Interactive environments are generally better than passive environments for learning.
Research shows that parents do not typically ask babies questions until around 12 months of age – about when most babies say their first words. We encourage parents to ask young infants questions. In many infant learning studies, babies’ looking time is measured as a way of determining if infants can differentiate objects or events. Parents can determine what their babies know by asking questions and using their infants’ gaze as a response. For example, I asked my 5-month-old babies questions such as “Where is Tweety?” and they could respond by looking at two objects that were held fairly far apart.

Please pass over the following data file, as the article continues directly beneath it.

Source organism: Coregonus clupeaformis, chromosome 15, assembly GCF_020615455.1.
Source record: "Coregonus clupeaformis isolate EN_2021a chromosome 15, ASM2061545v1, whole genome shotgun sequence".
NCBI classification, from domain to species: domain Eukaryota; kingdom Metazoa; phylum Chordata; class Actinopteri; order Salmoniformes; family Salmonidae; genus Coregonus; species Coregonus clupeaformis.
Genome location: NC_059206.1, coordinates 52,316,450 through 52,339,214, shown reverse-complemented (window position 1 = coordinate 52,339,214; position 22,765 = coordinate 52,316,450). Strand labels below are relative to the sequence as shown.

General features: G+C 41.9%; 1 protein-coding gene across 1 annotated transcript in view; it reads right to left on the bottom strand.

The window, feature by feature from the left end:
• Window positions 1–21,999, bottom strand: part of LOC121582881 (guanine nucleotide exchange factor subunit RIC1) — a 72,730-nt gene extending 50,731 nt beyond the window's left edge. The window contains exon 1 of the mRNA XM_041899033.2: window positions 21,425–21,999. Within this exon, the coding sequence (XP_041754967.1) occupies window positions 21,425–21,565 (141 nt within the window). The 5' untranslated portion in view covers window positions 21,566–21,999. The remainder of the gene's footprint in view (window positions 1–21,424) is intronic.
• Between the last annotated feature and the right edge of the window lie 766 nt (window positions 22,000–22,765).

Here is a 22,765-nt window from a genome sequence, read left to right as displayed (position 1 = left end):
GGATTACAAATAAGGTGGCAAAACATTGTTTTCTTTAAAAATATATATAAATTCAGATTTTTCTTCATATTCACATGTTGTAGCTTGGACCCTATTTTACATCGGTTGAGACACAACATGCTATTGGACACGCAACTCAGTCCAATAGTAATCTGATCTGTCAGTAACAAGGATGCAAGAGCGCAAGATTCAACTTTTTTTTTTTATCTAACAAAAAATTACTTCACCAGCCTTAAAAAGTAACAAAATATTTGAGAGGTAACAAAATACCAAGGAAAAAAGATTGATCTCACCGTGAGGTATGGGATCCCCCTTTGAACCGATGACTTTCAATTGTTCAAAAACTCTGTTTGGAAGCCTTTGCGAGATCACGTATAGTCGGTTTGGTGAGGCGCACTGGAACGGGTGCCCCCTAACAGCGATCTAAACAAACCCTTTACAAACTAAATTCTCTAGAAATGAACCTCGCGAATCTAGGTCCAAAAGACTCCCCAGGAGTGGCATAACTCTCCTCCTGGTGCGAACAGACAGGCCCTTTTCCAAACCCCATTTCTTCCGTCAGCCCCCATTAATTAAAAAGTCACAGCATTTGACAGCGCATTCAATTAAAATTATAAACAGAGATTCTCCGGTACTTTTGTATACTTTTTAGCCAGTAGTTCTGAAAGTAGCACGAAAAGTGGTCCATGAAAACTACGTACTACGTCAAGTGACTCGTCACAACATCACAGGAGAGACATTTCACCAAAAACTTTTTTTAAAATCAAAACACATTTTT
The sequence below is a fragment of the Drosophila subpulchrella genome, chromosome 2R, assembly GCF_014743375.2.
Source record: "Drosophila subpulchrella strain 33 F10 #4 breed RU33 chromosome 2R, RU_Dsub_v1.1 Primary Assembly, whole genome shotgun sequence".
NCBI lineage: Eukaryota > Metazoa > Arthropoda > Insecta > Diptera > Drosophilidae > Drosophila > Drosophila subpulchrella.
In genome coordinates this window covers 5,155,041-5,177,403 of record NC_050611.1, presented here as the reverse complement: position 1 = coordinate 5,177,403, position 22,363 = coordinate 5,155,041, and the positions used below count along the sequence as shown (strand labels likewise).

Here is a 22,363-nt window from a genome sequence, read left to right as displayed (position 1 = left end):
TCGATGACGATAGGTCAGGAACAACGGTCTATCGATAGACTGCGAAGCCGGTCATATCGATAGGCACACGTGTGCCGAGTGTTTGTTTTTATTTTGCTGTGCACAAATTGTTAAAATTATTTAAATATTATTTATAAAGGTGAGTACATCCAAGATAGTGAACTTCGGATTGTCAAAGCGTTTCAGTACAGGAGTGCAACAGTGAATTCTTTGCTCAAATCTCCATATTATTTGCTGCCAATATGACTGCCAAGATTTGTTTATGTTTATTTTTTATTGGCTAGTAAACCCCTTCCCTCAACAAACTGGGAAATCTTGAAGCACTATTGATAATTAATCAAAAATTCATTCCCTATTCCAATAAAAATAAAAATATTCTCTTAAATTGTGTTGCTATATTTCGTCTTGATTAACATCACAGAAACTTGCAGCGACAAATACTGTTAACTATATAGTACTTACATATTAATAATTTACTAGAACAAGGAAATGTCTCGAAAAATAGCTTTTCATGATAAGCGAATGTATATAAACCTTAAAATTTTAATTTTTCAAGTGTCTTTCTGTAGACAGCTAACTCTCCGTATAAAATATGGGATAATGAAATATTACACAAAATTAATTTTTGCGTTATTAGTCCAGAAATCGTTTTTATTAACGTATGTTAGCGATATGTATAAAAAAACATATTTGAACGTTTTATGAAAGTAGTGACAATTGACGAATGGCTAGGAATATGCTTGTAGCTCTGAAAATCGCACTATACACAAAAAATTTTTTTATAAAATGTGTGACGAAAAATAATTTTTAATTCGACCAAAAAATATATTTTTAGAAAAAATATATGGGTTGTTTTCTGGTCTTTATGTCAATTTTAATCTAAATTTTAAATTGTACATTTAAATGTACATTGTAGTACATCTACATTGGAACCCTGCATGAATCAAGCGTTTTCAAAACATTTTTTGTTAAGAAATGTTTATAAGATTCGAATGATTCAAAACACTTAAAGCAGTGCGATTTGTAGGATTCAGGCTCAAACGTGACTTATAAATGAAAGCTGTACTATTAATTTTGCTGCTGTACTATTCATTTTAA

By making the learning interactive, babies also have more social interactions with their parents. In addition, parents can figure out what their babies already know in interactive settings.
We encourage the learning to be interactive. We want babies, toddlers, and preschoolers to do physical actions such as clapping or waving, touching parts of their bodies, saying words, or answering questions.